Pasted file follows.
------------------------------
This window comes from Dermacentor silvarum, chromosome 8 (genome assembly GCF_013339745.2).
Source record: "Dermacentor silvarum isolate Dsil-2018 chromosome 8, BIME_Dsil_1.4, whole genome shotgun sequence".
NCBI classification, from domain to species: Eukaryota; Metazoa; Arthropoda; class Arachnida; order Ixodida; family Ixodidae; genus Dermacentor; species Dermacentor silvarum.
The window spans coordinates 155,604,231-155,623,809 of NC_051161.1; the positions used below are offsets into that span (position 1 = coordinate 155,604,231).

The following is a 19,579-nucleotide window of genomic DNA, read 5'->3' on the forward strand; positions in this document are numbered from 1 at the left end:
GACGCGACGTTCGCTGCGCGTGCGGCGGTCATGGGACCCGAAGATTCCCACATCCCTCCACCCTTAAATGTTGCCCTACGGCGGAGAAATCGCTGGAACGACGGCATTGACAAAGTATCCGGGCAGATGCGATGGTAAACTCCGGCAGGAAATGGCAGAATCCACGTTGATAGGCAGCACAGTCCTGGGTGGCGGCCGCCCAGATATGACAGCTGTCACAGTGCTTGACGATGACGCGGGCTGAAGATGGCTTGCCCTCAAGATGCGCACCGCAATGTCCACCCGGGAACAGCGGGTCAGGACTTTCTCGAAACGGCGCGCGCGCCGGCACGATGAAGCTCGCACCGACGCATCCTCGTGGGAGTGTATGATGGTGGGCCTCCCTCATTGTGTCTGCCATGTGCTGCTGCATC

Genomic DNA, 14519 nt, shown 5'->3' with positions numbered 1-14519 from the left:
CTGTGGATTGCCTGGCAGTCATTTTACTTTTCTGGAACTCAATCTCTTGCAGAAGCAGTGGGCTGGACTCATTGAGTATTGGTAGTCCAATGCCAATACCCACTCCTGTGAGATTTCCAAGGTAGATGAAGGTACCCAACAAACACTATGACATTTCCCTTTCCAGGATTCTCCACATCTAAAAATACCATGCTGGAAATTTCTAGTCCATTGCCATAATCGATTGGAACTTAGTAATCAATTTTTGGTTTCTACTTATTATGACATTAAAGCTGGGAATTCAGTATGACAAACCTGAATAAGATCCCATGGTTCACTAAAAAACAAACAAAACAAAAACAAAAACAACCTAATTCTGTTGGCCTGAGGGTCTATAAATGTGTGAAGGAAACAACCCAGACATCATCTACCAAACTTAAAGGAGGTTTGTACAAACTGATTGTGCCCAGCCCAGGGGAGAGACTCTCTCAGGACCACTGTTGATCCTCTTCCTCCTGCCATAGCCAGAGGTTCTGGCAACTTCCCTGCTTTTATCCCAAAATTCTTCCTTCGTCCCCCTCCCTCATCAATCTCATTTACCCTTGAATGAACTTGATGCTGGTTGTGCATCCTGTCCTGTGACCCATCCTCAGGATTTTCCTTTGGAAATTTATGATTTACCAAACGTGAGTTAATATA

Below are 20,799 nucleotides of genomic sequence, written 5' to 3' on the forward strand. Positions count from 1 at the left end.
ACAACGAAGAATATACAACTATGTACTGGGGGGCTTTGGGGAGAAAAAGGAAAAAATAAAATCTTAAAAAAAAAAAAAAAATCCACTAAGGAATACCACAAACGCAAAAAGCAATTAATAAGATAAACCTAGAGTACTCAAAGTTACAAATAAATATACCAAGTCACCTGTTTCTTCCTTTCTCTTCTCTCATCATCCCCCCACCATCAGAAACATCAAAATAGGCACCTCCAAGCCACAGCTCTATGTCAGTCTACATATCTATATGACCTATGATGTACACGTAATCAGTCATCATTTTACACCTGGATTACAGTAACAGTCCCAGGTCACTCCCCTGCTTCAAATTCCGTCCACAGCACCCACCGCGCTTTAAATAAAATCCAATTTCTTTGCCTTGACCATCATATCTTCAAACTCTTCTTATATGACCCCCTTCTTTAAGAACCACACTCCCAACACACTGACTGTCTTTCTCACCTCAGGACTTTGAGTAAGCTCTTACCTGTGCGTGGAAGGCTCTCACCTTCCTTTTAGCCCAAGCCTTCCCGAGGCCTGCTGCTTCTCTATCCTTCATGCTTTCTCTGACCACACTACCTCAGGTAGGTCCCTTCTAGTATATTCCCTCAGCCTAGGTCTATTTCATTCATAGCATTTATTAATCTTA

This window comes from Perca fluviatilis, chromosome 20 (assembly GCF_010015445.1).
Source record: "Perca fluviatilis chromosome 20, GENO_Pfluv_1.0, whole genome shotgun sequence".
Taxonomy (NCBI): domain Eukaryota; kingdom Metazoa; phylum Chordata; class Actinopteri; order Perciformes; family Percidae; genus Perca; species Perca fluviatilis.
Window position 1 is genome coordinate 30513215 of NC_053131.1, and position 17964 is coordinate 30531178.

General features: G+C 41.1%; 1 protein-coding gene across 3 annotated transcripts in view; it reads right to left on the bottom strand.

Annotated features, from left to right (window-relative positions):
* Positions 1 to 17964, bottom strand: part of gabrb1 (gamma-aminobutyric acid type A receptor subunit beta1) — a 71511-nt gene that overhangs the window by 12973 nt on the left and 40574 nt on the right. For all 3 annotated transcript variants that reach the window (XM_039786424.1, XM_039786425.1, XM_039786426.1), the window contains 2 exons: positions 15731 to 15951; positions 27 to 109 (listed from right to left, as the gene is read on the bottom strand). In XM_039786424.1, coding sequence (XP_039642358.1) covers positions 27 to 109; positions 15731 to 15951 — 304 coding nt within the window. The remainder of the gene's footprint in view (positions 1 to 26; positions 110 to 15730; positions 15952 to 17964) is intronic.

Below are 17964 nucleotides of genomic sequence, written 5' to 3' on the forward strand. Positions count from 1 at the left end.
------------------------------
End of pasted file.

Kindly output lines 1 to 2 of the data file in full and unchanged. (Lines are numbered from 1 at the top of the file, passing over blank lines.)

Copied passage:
This window comes from Dermacentor silvarum, chromosome 8 (genome assembly GCF_013339745.2).
Source record: "Dermacentor silvarum isolate Dsil-2018 chromosome 8, BIME_Dsil_1.4, whole genome shotgun sequence".